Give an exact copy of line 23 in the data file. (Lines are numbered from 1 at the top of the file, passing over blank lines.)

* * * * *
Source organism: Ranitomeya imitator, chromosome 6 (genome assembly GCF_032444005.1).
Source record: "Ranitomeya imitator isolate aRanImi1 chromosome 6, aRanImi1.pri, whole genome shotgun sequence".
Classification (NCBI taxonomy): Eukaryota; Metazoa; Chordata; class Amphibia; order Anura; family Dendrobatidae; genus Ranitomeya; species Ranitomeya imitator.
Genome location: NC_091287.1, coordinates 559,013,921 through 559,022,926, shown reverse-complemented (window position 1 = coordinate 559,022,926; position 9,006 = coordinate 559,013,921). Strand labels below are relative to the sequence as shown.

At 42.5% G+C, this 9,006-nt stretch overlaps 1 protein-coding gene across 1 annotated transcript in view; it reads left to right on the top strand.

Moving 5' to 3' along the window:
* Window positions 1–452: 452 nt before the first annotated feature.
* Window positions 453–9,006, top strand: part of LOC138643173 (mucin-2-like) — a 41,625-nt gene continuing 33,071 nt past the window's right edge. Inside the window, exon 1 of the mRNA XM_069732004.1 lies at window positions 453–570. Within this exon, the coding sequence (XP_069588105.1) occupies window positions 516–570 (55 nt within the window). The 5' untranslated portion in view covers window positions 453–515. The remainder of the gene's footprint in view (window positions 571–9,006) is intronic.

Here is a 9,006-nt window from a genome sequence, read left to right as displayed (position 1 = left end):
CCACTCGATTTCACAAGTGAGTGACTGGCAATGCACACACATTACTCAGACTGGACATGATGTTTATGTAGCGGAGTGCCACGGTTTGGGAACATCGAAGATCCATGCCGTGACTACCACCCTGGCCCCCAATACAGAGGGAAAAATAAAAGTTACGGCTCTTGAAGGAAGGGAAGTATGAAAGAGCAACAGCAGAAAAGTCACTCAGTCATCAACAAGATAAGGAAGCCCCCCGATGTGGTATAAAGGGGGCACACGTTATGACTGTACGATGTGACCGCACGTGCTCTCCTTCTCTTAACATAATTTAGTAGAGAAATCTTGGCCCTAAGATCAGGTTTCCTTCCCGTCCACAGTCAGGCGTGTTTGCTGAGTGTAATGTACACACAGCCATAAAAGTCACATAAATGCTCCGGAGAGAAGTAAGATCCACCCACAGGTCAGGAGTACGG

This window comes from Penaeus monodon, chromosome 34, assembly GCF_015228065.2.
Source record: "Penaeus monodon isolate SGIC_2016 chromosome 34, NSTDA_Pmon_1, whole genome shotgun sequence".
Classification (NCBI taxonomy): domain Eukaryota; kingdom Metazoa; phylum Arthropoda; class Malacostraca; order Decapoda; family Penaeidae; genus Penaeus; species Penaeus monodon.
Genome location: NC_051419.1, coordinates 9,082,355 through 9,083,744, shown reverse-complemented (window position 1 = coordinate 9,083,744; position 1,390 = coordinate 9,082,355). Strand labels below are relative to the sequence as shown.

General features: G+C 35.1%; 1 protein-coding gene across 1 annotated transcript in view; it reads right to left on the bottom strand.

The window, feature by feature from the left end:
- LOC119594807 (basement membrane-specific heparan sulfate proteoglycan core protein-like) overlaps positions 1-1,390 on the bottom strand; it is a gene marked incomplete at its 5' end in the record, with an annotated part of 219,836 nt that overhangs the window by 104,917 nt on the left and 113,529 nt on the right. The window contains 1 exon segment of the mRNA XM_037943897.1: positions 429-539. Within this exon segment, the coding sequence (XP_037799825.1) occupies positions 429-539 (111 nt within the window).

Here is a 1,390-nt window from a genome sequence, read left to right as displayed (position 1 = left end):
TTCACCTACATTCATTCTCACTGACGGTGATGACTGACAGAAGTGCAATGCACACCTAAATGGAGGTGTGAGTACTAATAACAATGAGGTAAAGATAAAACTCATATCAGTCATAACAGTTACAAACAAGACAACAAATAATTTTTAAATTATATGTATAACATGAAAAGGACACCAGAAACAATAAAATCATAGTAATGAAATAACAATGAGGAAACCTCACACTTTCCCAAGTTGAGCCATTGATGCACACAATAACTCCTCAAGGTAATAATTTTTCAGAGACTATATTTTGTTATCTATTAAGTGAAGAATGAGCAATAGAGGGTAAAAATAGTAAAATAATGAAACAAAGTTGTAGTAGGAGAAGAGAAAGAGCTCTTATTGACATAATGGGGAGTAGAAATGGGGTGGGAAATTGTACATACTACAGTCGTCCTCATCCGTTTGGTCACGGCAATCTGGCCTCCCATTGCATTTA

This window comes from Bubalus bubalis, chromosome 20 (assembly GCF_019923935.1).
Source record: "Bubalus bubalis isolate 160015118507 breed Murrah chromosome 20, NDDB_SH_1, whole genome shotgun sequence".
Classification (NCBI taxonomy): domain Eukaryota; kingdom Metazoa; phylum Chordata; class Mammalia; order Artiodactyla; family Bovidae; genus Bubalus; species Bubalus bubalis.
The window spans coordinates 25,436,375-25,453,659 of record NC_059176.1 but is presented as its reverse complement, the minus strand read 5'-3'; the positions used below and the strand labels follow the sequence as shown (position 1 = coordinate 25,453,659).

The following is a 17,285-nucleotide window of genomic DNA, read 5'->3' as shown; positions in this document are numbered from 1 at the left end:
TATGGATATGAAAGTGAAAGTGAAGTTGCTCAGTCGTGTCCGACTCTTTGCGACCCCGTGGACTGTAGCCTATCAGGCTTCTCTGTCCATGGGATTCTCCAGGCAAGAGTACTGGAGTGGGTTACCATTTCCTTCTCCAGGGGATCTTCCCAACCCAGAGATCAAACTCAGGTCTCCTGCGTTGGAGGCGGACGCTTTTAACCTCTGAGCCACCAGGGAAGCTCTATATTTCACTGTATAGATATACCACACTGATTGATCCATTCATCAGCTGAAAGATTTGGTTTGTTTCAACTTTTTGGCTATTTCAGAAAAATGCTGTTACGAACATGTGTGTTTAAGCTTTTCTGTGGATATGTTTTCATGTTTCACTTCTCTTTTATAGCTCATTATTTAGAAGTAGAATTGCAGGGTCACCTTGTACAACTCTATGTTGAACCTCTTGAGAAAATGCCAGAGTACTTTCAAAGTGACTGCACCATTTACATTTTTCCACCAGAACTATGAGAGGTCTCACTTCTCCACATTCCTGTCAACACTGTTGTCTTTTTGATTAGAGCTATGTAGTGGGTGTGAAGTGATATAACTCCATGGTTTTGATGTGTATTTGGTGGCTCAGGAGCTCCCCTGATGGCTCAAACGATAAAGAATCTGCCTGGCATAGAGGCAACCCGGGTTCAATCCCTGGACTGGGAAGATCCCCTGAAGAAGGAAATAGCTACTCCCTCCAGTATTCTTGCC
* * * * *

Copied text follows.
The window spans coordinates 25,436,375-25,453,659 of record NC_059176.1 but is presented as its reverse complement, the minus strand read 5'-3'; the positions used below and the strand labels follow the sequence as shown (position 1 = coordinate 25,453,659).